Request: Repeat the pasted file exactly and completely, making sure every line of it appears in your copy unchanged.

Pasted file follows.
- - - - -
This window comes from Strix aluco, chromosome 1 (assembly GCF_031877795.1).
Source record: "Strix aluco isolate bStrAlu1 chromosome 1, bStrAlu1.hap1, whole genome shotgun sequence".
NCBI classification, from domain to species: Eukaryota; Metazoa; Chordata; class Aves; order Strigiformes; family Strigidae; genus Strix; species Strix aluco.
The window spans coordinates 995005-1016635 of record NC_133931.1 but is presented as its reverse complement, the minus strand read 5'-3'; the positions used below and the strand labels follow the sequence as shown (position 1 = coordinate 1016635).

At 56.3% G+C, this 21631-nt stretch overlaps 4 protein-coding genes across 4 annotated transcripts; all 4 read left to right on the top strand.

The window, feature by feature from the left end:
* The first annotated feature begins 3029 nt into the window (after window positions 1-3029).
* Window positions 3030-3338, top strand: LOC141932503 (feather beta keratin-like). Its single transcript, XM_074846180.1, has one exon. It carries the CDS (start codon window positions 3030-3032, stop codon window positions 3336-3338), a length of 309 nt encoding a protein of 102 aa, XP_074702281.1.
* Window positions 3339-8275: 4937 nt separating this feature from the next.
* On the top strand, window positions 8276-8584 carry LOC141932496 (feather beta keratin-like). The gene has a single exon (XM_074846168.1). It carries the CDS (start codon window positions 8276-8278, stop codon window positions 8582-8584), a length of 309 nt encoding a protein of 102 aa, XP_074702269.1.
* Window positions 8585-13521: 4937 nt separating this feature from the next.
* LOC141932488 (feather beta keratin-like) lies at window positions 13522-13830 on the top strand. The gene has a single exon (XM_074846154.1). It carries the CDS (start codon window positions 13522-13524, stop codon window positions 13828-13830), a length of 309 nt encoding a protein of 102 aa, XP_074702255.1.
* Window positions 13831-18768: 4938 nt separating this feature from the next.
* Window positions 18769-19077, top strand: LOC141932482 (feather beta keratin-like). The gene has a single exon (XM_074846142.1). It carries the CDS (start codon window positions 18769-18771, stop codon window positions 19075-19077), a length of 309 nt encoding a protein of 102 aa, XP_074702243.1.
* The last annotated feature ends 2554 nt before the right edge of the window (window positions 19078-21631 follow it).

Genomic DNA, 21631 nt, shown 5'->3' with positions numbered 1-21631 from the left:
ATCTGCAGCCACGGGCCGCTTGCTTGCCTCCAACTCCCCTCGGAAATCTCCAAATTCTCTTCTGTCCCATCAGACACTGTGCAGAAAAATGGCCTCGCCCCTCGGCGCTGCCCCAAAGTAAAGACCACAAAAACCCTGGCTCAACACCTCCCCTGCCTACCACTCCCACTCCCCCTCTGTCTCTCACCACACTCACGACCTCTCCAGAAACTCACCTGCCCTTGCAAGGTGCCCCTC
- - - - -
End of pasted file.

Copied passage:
This window comes from Strix aluco, chromosome 1 (assembly GCF_031877795.1).
Source record: "Strix aluco isolate bStrAlu1 chromosome 1, bStrAlu1.hap1, whole genome shotgun sequence".
NCBI classification, from domain to species: Eukaryota; Metazoa; Chordata; class Aves; order Strigiformes; family Strigidae; genus Strix; species Strix aluco.
The window spans coordinates 995005-1016635 of record NC_133931.1 but is presented as its reverse complement, the minus strand read 5'-3'; the positions used below and the strand labels follow the sequence as shown (position 1 = coordinate 1016635).

At 56.3% G+C, this 21631-nt stretch overlaps 4 protein-coding genes across 4 annotated transcripts; all 4 read left to right on the top strand.

The window, feature by feature from the left end:
* The first annotated feature begins 3029 nt into the window (after window positions 1-3029).
* Window positions 3030-3338, top strand: LOC141932503 (feather beta keratin-like). Its single transcript, XM_074846180.1, has one exon. It carries the CDS (start codon window positions 3030-3032, stop codon window positions 3336-3338), a length of 309 nt encoding a protein of 102 aa, XP_074702281.1.
* Window positions 3339-8275: 4937 nt separating this feature from the next.
* On the top strand, window positions 8276-8584 carry LOC141932496 (feather beta keratin-like). The gene has a single exon (XM_074846168.1). It carries the CDS (start codon window positions 8276-8278, stop codon window positions 8582-8584), a length of 309 nt encoding a protein of 102 aa, XP_074702269.1.
* Window positions 8585-13521: 4937 nt separating this feature from the next.
* LOC141932488 (feather beta keratin-like) lies at window positions 13522-13830 on the top strand. The gene has a single exon (XM_074846154.1). It carries the CDS (start codon window positions 13522-13524, stop codon window positions 13828-13830), a length of 309 nt encoding a protein of 102 aa, XP_074702255.1.
* Window positions 13831-18768: 4938 nt separating this feature from the next.
* Window positions 18769-19077, top strand: LOC141932482 (feather beta keratin-like). The gene has a single exon (XM_074846142.1). It carries the CDS (start codon window positions 18769-18771, stop codon window positions 19075-19077), a length of 309 nt encoding a protein of 102 aa, XP_074702243.1.
* The last annotated feature ends 2554 nt before the right edge of the window (window positions 19078-21631 follow it).

Genomic DNA, 21631 nt, shown 5'->3' with positions numbered 1-21631 from the left:
ATCTGCAGCCACGGGCCGCTTGCTTGCCTCCAACTCCCCTCGGAAATCTCCAAATTCTCTTCTGTCCCATCAGACACTGTGCAGAAAAATGGCCTCGCCCCTCGGCGCTGCCCCAAAGTAAAGACCACAAAAACCCTGGCTCAACACCTCCCCTGCCTACCACTCCCACTCCCCCTCTGTCTCTCACCACACTCACGACCTCTCCAGAAACTCACCTGCCCTTGCAAGGTGCCCCTC